Having spent a morning helping to neaten a server cabinet of a client, I figured it was a good day to neaten a few other things as well. First I did some cabling inside my new Debian box. Then it was time to update my first article on text modes. Wanted to list the effect of various font sizes on the text modes, in case someone was interested in them. In each case I rebooted with the relevant text mode as boot parameter and no font specified in /etc/default/console-setup and loaded the various fonts by hand, eg.
# setfont lat1u-08
Here’s what I found:
08 10 12 14 16 80x25 - 0xF00 (3840) - 80x50 - 80x40 - 80x33 - 80x28 - 80x25 80x50 - 0xF01 (3841) - 80x50 - 80x40 - 80x33 - 80x28 - 80x25 80x43 - 0xF02 (3842) - 80x43 - 80x34 - 80x28 - 80x24 - 80x21 80x28 - 0xF03 (3843) - 80x49 - 80x39 - 80x32 - 80x28 - 80x24 80x30 - 0xF05 (3845) - 80x60 - 80x48 - 80x40 - 80x34 - 80x30 80x34 - 0xF06 (3846) - 80x59 - 80x47 - 80x39 - 80x34 - 80x29 80x60 - 0xF07 (3847) - 80x60 - 80x48 - 80x40 - 80x34 - 80x30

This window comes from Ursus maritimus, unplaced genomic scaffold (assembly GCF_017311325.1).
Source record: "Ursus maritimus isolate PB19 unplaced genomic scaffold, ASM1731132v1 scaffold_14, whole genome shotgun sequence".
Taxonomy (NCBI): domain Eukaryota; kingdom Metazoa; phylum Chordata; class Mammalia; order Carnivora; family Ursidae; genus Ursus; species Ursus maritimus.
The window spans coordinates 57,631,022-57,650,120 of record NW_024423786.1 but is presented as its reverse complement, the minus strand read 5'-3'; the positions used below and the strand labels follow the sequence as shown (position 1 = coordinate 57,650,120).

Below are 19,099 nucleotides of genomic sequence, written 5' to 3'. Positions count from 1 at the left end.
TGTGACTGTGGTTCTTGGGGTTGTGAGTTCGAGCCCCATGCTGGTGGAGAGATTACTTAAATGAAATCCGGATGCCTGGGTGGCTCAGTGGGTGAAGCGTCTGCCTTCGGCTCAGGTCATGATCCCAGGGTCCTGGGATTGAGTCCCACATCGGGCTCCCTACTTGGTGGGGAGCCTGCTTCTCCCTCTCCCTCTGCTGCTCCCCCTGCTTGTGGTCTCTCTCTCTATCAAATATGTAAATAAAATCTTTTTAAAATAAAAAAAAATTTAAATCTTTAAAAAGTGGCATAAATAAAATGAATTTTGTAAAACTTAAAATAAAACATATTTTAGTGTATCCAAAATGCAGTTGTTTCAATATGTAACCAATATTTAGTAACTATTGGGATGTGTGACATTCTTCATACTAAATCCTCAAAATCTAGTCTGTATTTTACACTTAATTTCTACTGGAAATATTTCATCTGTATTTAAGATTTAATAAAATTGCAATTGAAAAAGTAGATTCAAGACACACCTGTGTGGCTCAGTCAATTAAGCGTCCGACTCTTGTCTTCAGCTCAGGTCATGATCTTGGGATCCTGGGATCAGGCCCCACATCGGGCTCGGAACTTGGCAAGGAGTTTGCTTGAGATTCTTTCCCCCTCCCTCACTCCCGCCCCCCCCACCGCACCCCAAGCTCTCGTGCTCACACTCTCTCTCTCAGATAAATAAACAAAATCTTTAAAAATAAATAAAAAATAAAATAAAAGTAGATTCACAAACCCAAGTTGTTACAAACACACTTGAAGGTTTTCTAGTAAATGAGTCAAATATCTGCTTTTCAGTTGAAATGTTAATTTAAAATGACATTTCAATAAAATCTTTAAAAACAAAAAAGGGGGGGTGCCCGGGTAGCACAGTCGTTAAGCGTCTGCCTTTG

No real surprises with the 80×50, 80×43 or 80×60 modes. 80×28 was the first weird one, which almost seems to first double up the rows (to match 80×50), but then subtracted one row? 80×30 and 80×25 ended up being the same as 80×60 and 80×50, a little bit unexpected. 80×34 continued the weirdness experienced with the 80×28 mode.
I later discovered most of them in /etc/TextConfig (svgatextmode) on my old Debian 4.0/etch box, so maybe they’re not quite as weird. But there you go, try any of the above if you’re looking for a weirdly sized text mode.